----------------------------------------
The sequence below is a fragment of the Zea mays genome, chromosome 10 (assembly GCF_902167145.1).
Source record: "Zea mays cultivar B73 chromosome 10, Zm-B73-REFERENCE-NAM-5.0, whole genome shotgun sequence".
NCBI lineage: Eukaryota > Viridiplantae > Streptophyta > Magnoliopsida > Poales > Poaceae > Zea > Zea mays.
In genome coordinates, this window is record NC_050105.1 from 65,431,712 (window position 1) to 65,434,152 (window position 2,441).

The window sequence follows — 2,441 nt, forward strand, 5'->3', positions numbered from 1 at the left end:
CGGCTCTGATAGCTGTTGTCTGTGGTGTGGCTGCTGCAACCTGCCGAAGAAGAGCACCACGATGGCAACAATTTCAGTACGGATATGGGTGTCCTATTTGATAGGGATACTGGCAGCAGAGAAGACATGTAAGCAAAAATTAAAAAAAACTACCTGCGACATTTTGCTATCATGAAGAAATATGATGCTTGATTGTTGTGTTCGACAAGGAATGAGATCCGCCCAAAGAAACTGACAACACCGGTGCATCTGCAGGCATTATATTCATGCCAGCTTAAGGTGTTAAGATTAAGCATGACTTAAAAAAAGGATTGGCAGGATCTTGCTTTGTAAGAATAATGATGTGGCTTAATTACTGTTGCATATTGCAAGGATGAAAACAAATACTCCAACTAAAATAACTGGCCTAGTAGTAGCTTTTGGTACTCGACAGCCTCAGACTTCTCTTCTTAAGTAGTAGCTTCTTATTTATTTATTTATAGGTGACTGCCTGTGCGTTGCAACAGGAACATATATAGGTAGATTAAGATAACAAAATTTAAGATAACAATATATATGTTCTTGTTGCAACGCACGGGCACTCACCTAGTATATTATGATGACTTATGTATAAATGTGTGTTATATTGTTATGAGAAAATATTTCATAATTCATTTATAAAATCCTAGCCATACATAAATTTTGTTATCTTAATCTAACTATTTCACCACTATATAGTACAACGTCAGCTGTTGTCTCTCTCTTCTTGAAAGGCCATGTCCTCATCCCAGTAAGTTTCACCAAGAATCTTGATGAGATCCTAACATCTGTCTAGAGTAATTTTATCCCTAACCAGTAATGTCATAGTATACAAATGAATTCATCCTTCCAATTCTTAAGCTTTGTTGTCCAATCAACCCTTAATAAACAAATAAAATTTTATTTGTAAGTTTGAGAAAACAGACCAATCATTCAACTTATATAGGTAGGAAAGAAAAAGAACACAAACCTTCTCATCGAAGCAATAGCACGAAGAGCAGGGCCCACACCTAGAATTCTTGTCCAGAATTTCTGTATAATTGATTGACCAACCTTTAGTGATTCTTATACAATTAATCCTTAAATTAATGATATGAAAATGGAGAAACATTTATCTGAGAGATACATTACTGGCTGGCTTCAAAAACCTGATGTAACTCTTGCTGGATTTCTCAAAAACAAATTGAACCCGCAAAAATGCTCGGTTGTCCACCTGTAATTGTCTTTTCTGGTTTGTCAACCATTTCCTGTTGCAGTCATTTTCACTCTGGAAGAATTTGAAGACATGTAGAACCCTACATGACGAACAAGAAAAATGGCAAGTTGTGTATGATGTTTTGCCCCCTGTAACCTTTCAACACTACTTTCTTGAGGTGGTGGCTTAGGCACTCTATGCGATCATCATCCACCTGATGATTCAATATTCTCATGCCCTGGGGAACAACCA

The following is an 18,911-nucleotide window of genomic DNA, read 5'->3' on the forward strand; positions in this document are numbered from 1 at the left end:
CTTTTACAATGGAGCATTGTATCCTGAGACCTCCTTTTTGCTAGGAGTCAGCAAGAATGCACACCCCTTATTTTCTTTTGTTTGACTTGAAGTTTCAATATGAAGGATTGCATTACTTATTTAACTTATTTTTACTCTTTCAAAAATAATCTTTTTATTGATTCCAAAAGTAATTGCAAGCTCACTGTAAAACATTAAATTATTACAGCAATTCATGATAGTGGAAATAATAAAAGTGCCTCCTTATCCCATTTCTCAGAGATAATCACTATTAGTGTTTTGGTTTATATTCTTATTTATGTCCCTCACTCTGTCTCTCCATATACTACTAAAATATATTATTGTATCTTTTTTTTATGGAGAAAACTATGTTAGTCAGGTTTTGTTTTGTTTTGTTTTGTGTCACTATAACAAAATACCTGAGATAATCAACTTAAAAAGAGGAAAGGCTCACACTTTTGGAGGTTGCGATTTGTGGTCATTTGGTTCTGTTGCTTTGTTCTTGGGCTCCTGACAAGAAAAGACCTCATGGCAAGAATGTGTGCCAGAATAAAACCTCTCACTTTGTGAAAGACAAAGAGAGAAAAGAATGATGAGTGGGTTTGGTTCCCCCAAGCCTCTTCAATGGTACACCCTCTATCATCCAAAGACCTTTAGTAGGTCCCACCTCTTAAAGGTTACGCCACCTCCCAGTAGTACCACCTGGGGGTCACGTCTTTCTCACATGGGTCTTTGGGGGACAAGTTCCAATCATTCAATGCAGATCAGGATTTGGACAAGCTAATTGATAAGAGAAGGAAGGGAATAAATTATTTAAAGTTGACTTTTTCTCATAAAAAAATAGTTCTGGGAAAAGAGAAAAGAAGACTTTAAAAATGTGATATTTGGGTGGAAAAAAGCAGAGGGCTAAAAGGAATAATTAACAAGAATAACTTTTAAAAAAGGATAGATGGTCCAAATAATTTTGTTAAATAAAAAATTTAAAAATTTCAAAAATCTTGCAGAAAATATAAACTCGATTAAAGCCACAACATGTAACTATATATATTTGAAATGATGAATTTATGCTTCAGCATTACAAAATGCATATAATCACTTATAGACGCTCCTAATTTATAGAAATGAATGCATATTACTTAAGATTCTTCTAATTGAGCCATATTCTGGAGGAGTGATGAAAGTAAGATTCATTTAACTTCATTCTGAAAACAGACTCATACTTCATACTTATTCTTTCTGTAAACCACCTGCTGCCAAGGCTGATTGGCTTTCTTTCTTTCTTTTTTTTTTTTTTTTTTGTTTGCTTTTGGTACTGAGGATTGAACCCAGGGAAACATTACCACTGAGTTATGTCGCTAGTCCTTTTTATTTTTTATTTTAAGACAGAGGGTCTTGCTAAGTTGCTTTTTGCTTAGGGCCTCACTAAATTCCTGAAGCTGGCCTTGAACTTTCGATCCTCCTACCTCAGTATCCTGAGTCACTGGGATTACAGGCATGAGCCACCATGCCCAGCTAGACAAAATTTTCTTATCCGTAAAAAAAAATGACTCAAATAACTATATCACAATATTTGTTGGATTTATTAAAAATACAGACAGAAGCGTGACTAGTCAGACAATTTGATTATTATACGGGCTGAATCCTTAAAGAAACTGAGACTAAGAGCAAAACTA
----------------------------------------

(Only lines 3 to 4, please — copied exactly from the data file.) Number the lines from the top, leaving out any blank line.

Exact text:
NCBI lineage: Eukaryota > Viridiplantae > Streptophyta > Magnoliopsida > Poales > Poaceae > Zea > Zea mays.
In genome coordinates, this window is record NC_050105.1 from 65,431,712 (window position 1) to 65,434,152 (window position 2,441).